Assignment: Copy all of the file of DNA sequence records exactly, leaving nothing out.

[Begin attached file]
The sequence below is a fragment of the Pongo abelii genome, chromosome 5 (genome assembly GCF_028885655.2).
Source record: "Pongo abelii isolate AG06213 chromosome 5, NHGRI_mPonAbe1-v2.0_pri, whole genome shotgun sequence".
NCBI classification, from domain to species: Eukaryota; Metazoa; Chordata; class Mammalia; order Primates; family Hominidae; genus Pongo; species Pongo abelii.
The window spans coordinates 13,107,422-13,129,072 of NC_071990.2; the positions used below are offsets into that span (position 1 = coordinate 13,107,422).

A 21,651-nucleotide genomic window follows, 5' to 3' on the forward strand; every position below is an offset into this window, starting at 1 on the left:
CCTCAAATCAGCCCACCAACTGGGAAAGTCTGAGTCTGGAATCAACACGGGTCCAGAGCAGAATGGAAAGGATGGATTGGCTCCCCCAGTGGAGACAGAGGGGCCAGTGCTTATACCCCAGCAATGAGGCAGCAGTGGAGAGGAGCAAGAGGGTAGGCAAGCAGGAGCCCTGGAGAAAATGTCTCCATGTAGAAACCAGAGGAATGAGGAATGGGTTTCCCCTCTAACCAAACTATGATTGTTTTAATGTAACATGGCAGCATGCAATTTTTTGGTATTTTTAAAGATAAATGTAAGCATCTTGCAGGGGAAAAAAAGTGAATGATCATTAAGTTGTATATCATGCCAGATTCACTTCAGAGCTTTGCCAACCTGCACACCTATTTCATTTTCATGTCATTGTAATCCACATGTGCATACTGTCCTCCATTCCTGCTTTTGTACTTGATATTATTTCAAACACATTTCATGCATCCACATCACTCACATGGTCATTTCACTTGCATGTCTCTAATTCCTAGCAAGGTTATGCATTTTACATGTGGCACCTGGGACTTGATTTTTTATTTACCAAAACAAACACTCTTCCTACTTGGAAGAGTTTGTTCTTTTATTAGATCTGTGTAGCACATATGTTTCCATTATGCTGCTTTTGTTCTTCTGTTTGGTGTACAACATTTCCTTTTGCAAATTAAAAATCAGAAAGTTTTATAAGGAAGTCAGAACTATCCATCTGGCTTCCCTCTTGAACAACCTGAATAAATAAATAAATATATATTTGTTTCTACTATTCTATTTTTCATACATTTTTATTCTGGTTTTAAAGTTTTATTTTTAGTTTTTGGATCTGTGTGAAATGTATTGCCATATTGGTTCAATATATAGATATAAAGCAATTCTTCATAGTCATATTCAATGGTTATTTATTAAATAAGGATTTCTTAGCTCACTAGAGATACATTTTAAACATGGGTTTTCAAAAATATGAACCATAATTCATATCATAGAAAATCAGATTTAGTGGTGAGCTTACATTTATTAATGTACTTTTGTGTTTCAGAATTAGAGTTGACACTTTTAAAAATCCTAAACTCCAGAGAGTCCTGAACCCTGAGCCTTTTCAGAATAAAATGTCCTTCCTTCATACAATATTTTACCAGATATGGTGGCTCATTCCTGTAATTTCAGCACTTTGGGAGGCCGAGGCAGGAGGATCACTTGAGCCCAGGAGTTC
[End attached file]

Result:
The sequence below is a fragment of the Pongo abelii genome, chromosome 5 (genome assembly GCF_028885655.2).
Source record: "Pongo abelii isolate AG06213 chromosome 5, NHGRI_mPonAbe1-v2.0_pri, whole genome shotgun sequence".
NCBI classification, from domain to species: Eukaryota; Metazoa; Chordata; class Mammalia; order Primates; family Hominidae; genus Pongo; species Pongo abelii.
The window spans coordinates 13,107,422-13,129,072 of NC_071990.2; the positions used below are offsets into that span (position 1 = coordinate 13,107,422).

A 21,651-nucleotide genomic window follows, 5' to 3' on the forward strand; every position below is an offset into this window, starting at 1 on the left:
CCTCAAATCAGCCCACCAACTGGGAAAGTCTGAGTCTGGAATCAACACGGGTCCAGAGCAGAATGGAAAGGATGGATTGGCTCCCCCAGTGGAGACAGAGGGGCCAGTGCTTATACCCCAGCAATGAGGCAGCAGTGGAGAGGAGCAAGAGGGTAGGCAAGCAGGAGCCCTGGAGAAAATGTCTCCATGTAGAAACCAGAGGAATGAGGAATGGGTTTCCCCTCTAACCAAACTATGATTGTTTTAATGTAACATGGCAGCATGCAATTTTTTGGTATTTTTAAAGATAAATGTAAGCATCTTGCAGGGGAAAAAAAGTGAATGATCATTAAGTTGTATATCATGCCAGATTCACTTCAGAGCTTTGCCAACCTGCACACCTATTTCATTTTCATGTCATTGTAATCCACATGTGCATACTGTCCTCCATTCCTGCTTTTGTACTTGATATTATTTCAAACACATTTCATGCATCCACATCACTCACATGGTCATTTCACTTGCATGTCTCTAATTCCTAGCAAGGTTATGCATTTTACATGTGGCACCTGGGACTTGATTTTTTATTTACCAAAACAAACACTCTTCCTACTTGGAAGAGTTTGTTCTTTTATTAGATCTGTGTAGCACATATGTTTCCATTATGCTGCTTTTGTTCTTCTGTTTGGTGTACAACATTTCCTTTTGCAAATTAAAAATCAGAAAGTTTTATAAGGAAGTCAGAACTATCCATCTGGCTTCCCTCTTGAACAACCTGAATAAATAAATAAATATATATTTGTTTCTACTATTCTATTTTTCATACATTTTTATTCTGGTTTTAAAGTTTTATTTTTAGTTTTTGGATCTGTGTGAAATGTATTGCCATATTGGTTCAATATATAGATATAAAGCAATTCTTCATAGTCATATTCAATGGTTATTTATTAAATAAGGATTTCTTAGCTCACTAGAGATACATTTTAAACATGGGTTTTCAAAAATATGAACCATAATTCATATCATAGAAAATCAGATTTAGTGGTGAGCTTACATTTATTAATGTACTTTTGTGTTTCAGAATTAGAGTTGACACTTTTAAAAATCCTAAACTCCAGAGAGTCCTGAACCCTGAGCCTTTTCAGAATAAAATGTCCTTCCTTCATACAATATTTTACCAGATATGGTGGCTCATTCCTGTAATTTCAGCACTTTGGGAGGCCGAGGCAGGAGGATCACTTGAGCCCAGGAGTTC